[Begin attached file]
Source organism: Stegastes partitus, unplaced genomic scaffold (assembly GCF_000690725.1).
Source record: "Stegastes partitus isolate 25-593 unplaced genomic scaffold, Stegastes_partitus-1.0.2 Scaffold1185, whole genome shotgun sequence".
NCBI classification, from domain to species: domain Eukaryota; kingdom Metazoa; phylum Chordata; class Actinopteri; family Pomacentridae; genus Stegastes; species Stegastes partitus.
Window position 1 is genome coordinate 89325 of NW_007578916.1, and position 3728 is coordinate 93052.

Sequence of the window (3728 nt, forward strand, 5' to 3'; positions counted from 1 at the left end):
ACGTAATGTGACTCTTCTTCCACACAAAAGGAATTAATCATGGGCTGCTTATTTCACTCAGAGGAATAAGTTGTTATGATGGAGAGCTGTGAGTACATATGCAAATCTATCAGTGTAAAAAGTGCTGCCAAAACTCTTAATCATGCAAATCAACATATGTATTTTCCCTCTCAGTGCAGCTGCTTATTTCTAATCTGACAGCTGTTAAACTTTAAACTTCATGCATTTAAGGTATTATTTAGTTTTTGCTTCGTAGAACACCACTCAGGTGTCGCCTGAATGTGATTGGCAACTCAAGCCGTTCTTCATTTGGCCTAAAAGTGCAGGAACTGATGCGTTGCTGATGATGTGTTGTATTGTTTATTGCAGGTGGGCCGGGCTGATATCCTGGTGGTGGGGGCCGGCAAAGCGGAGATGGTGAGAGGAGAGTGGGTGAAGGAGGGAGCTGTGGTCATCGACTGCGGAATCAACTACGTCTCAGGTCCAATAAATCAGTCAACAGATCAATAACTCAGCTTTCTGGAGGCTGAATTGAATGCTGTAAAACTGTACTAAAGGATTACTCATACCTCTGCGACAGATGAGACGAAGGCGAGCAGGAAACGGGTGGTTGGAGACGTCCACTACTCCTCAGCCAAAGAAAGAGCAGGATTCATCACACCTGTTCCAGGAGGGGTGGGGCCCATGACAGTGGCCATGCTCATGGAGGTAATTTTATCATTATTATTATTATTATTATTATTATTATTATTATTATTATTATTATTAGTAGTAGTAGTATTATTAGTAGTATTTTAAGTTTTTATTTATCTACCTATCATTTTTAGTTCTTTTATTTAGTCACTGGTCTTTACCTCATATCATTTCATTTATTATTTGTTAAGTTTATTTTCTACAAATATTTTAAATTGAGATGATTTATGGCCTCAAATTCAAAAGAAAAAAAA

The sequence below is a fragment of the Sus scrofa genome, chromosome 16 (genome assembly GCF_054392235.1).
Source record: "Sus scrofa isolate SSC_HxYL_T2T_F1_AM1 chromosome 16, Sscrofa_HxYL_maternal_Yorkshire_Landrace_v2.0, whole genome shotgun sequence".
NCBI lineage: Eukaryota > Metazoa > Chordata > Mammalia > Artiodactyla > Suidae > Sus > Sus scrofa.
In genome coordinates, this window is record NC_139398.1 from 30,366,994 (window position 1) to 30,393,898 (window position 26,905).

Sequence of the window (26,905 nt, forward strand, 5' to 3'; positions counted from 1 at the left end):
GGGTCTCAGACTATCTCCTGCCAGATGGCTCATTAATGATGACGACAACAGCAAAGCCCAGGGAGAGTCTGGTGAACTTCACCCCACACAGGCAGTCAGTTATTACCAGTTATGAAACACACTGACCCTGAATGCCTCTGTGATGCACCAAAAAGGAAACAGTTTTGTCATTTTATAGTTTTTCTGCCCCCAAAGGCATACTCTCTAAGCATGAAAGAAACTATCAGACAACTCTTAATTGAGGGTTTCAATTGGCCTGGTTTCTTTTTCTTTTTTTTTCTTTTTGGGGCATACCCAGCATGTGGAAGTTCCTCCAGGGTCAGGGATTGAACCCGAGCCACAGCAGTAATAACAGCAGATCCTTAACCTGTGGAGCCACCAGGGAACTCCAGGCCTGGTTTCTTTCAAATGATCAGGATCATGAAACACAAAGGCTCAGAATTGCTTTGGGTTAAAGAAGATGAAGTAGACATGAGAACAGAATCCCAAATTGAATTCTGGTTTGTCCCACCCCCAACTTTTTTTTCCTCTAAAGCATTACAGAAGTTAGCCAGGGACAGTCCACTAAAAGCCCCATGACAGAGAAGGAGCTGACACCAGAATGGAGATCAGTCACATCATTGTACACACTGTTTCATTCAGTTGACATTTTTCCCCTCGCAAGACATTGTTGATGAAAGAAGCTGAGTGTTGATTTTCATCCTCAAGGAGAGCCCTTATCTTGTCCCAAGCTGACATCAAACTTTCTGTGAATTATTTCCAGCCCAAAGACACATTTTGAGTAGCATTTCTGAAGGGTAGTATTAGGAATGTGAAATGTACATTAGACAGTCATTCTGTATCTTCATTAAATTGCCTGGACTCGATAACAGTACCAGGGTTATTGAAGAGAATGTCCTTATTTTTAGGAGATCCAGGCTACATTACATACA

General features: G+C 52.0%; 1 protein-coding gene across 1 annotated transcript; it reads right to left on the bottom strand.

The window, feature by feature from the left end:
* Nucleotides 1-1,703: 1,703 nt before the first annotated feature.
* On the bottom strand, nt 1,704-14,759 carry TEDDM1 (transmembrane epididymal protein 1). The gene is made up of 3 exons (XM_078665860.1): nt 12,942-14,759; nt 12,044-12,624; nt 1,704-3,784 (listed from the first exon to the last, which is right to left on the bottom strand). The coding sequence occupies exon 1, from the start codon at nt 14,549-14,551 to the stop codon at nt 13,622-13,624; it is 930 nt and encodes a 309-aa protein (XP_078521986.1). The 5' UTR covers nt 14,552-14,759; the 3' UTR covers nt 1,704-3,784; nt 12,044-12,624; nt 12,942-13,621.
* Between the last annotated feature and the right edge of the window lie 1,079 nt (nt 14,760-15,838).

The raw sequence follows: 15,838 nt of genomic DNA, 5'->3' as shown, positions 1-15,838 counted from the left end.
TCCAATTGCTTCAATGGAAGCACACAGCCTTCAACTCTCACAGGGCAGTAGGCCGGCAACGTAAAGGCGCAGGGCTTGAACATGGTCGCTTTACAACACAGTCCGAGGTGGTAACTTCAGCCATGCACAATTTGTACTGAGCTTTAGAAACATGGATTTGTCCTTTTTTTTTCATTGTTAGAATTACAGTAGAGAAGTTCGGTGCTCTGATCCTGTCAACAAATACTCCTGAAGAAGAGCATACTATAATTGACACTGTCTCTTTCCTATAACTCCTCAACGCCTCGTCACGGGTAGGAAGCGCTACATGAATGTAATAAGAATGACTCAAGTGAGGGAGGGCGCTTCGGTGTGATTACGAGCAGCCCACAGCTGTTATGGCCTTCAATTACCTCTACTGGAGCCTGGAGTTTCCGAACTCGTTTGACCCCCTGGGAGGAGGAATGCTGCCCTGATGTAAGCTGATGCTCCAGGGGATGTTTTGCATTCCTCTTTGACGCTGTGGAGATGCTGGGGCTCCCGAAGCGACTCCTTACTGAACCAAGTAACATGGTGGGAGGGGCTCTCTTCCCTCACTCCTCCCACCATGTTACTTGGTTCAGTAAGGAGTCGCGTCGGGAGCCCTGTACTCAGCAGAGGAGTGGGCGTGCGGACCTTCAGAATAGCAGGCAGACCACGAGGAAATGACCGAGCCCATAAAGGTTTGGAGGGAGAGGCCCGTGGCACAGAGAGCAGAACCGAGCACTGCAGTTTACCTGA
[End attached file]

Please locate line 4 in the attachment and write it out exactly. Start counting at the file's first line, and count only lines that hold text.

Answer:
Window position 1 is genome coordinate 89325 of NW_007578916.1, and position 3728 is coordinate 93052.